L I Havelin
S E Vollset
L B Engesaeter
Author Affiliation
Department of Orthopaedics, Haukeland University Hospital, Bergen, Norway.
Source
Acta Orthop Scand. 1997 Dec;68(6):515-20
Date
Dec-1997
Language
English
Publication Type
Article
Keywords
Aged
Arthroplasty, Replacement, Hip - statistics & numerical data
Bone Cements - therapeutic use
Female
Follow-Up Studies
Humans
Male
Methacrylates - therapeutic use
Norway
Prosthesis Failure
Registries
Regression Analysis
Reoperation
Research Support, Non-U.S. Gov't
Treatment Outcome
Abstract
During the years 1991-1994, the Norwegian Arthroplasty Register recorded 1,324 primary hip arthroplasties implanted with the Boneloc cement. We have compared the survival until revision due to aseptic loosening for charnley (n 955) and Exeter (n 172) prostheses. The Boneloc cemented hips were also compared with high viscosity cemented hips implanted during the same period. In the Boneloc cemented group, the estimated probability of survival at 4.5 years of a Charnley femoral component was 74% and for an Exeter femoral component 97% (p
PubMed ID
9462347 View in PubMed
Less detail

Heterotopic ossification after primary cemented and noncemented total hip arthroplasty in patients with osteoarthritis and rheumatoid arthritis.

https://arctichealth.org/en/permalink/ahliterature218431
Source
Can J Surg. 1994 Apr;37(2):135-9
Publication Type
Article
Date
Apr-1994
Author
I H Lieberman
E. Moran
D E Hastings
E R Bogoch
Author Affiliation
Division of Orthopaedic Surgery, Wellesley Hospital, University of Toronto, Ont.
Source
Can J Surg. 1994 Apr;37(2):135-9
Date
Apr-1994
Language
English
Publication Type
Article
Keywords
Adult
Aged
Arthritis, Rheumatoid - complications - radiography - surgery
Bone Cements - therapeutic use
Female
Hip Joint - radiography
Hip Prosthesis
Humans
Incidence
Male
Middle Aged
Ontario - epidemiology
Ossification, Heterotopic - epidemiology - radiography
Osteoarthritis, Hip - complications - radiography - surgery
Postoperative Complications - epidemiology - radiography
Prospective Studies
Prosthesis Design
Risk factors
Sex Distribution
Abstract
To compare the frequency and severity of heterotopic ossification (HO) in patients with osteoarthritis or rheumatoid arthritis who undergo cemented or noncemented total hip arthroplasty.
A prospective case study.
A university referral centre.
One hundred and sixty one patients underwent 184 total hip arthroplasties. The 184 hips were categorized as follows: cemented total hip arthroplasty--60 osteoarthritis hips, 26 hips affected by rheumatoid arthritis; noncemented total hip arthroplasty--67 osteoarthritic hips, 31 hips affected by rheumatoid arthritis.
Total hip arthroplasty. A standard approach was used to implant either a cemented or noncemented prosthesis. Radiographs were obtained of each hip preoperatively, immediately postoperatively and 6 weeks, 3 months, 6 months and 1 year postoperatively.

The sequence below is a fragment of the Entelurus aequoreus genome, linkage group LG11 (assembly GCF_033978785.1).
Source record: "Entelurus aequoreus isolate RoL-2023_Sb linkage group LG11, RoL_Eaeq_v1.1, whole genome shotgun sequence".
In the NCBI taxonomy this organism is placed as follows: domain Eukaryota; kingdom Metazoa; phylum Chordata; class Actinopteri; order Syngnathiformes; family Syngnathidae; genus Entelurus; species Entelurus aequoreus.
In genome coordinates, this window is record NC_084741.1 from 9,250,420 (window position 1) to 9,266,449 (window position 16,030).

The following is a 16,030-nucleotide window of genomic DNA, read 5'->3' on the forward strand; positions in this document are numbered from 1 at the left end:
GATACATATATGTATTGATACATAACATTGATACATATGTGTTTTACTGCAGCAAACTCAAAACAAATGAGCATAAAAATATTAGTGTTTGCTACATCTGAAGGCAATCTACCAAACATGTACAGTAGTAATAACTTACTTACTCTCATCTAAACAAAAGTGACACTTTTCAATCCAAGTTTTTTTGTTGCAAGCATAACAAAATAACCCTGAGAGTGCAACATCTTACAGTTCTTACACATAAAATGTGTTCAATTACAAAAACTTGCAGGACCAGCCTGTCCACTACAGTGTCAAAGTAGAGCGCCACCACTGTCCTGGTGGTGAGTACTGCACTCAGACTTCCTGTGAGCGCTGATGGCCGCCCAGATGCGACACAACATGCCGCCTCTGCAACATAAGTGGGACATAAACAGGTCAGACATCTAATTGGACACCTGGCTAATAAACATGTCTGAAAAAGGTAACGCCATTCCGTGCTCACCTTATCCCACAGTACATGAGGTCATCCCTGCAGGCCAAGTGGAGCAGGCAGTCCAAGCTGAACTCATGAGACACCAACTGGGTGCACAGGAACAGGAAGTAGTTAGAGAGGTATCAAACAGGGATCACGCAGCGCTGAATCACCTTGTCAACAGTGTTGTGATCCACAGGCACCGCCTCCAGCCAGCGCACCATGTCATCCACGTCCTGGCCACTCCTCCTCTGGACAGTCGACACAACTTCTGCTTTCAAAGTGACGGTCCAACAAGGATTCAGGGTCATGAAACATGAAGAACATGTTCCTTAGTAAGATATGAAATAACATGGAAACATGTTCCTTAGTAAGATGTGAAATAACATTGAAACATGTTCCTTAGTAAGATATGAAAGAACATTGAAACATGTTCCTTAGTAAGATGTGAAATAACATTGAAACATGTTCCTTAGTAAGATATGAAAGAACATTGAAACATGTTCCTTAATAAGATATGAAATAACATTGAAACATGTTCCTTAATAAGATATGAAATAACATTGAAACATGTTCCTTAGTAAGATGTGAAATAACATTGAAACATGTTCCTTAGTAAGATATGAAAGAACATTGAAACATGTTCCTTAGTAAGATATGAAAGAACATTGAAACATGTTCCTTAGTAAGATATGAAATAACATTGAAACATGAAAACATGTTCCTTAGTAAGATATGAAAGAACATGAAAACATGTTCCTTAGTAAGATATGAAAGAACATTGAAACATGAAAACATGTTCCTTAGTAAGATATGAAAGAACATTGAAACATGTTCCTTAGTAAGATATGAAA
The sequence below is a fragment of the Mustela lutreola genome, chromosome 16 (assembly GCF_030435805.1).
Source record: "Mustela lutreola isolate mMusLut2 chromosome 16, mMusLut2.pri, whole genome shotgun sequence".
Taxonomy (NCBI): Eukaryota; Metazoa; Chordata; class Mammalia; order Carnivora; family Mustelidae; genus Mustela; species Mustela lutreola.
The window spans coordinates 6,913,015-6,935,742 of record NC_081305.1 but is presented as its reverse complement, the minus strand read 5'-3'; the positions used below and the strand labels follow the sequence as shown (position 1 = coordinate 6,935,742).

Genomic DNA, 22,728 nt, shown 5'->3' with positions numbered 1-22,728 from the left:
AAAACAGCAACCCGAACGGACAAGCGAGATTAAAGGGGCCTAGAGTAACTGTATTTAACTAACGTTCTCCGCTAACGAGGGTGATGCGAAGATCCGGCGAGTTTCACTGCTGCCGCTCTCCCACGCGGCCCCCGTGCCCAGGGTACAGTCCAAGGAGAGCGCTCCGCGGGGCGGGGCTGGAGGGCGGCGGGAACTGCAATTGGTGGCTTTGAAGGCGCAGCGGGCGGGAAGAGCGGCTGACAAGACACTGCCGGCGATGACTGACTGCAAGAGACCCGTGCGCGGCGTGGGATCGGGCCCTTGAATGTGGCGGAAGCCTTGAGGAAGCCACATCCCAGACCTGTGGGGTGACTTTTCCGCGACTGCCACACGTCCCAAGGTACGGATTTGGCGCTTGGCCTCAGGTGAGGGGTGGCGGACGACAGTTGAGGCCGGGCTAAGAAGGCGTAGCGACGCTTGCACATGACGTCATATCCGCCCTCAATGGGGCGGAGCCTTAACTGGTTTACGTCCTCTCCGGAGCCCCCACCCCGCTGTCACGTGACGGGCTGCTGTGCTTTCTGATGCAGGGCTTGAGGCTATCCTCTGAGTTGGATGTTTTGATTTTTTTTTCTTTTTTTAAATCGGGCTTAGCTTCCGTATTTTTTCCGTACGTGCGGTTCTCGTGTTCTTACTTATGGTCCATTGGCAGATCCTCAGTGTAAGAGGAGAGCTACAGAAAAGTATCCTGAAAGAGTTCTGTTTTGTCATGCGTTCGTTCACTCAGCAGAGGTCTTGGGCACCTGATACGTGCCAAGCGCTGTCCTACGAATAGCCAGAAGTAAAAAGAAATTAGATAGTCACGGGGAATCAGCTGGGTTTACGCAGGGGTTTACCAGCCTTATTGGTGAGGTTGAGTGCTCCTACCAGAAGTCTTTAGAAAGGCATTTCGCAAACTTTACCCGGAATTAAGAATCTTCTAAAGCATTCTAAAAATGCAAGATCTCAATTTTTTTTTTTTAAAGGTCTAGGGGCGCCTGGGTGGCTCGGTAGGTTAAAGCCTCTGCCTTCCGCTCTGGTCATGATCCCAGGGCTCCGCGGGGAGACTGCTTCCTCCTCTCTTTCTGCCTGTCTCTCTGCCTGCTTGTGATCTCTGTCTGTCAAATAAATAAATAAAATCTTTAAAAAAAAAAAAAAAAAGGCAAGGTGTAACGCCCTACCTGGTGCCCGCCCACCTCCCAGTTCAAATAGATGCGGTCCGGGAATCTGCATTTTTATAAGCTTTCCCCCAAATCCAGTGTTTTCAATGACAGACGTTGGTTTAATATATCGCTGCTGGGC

Radiographs were graded in blind fashion for HO, according to the criteria of Brooker. Modified Harris hip scores were calculated at 1 and 2 years postoperatively.
HO (incidence of Brooker grades 2, 3 and 4) was greater after cemented (22%) than noncemented (9%) total hip arthroplasty in osteoarthritic hips (p
Notes
Comment In: Can J Surg. 1994 Apr;37(2):89-908156476
PubMed ID
8156466 View in PubMed
Less detail

Incidence of total hip replacement for primary osteoarthrosis in Iceland 1982-1996.

https://arctichealth.org/en/permalink/ahliterature14156
Source
Acta Orthop Scand. 1999 Jun;70(3):229-33
Publication Type
Article
Date
Jun-1999
Author
T. Ingvarsson
G. Hägglund
H. Jónsson
L S Lohmander
Author Affiliation
Department of Orthopedics, Central Hospital, Akureyri, Iceland. thi@nett.is
Source
Acta Orthop Scand. 1999 Jun;70(3):229-33
Date
Jun-1999
Language
English
Publication Type
Article
Keywords
Adult
Age Distribution
Aged
Aged, 80 and over
Arthroplasty, Replacement, Hip - statistics & numerical data - trends
Bone Cements - therapeutic use
Comparative Study
Female
Forecasting
Hip Prosthesis - statistics & numerical data
Humans
Iceland - epidemiology
Incidence
Male
Middle Aged
Osteoarthritis, Hip - epidemiology - surgery
Prevalence
Research Support, Non-U.S. Gov't
Sex Distribution
Sweden - epidemiology
Abstract
We report the incidence of total hip replacements performed in Iceland between 1982 and 1996. During this period, 3,403 hip arthroplasties were done. The annual number of procedures increased from 94 hips in 1982 to 323 hips in 1996. Annual rates of total hip replacements due to primary osteoarthrosis per 10(5) inhabitants were 68 in 1982-1986, 90 in 1987-1991, and 114 in 1992-1996. In the years 1992-1996, the age-standardized incidence of total hip replacements for primary osteoarthrosis was 3/10(5) among patients younger than 39 years of age, while it was 621/10(5) among those 70-79 years of age. The mean age at surgery for primary osteoarthrosis was 69 years in both men and women. Incidence rates in various countries are difficult to compare, but by using age-standardized data and correction for differences in population structures between Iceland and Sweden, we find that the incidence of total hip replacement for primary osteoarthrosis of the hip is at least 50% higher in Iceland than in Sweden. This difference is consistent with the higher prevalence of hip osteoarthrosis observed in Iceland than in Sweden.
PubMed ID
10429596 View in PubMed